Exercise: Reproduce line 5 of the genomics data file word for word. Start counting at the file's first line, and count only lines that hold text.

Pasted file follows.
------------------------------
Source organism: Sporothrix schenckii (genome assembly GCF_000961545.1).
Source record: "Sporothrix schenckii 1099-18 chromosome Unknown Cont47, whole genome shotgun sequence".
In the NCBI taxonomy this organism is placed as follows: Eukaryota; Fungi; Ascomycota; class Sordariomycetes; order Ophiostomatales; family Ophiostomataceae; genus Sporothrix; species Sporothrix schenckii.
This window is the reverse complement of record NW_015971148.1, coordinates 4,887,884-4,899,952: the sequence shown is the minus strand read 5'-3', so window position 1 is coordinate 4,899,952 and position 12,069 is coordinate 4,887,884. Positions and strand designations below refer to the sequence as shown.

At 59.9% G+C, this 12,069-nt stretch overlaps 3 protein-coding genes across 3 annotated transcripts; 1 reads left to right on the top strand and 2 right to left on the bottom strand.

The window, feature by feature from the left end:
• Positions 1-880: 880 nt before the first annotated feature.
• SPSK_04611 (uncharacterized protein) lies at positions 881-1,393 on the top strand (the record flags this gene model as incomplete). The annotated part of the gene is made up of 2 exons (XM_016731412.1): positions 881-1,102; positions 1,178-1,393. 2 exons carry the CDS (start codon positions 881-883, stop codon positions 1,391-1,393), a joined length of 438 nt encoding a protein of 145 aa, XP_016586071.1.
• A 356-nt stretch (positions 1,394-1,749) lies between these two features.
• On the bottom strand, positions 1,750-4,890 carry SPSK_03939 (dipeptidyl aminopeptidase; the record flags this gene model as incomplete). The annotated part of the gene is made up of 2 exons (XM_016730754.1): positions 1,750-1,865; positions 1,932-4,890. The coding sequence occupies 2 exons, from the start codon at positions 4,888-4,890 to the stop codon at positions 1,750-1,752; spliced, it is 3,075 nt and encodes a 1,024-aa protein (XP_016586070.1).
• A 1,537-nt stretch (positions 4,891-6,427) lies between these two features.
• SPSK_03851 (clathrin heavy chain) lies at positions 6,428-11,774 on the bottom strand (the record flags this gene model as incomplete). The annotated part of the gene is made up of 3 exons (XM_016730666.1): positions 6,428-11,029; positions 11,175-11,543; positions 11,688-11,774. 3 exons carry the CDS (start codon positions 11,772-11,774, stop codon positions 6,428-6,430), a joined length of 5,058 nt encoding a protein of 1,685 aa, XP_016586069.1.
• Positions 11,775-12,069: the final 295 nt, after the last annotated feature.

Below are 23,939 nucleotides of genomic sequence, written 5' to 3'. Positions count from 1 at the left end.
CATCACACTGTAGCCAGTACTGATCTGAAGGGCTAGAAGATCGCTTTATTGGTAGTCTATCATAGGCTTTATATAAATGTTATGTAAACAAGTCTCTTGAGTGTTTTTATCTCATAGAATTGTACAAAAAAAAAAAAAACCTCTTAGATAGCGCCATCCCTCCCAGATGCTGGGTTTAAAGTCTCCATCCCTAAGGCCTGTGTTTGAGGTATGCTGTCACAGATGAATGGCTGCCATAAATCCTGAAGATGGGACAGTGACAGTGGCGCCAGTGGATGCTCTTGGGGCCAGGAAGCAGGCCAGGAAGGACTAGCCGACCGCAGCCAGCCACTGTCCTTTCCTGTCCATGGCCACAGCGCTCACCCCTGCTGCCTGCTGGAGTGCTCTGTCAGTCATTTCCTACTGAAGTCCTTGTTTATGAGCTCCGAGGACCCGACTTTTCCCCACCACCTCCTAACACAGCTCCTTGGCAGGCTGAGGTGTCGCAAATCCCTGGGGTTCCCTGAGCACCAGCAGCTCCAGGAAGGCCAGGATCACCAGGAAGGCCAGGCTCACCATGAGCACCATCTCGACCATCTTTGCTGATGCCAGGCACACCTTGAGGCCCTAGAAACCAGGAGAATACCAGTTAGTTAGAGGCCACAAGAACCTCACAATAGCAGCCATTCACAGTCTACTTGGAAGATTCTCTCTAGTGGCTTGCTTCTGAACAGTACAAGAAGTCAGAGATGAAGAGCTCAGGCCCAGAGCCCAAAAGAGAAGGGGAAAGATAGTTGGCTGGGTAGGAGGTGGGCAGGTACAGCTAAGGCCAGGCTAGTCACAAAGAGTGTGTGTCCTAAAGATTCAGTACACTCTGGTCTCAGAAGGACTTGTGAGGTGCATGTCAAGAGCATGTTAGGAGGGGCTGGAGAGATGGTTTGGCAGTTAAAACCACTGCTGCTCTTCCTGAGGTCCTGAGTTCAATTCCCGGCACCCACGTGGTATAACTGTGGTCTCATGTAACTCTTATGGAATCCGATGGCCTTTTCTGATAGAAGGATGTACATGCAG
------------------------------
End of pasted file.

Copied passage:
At 59.9% G+C, this 12,069-nt stretch overlaps 3 protein-coding genes across 3 annotated transcripts; 1 reads left to right on the top strand and 2 right to left on the bottom strand.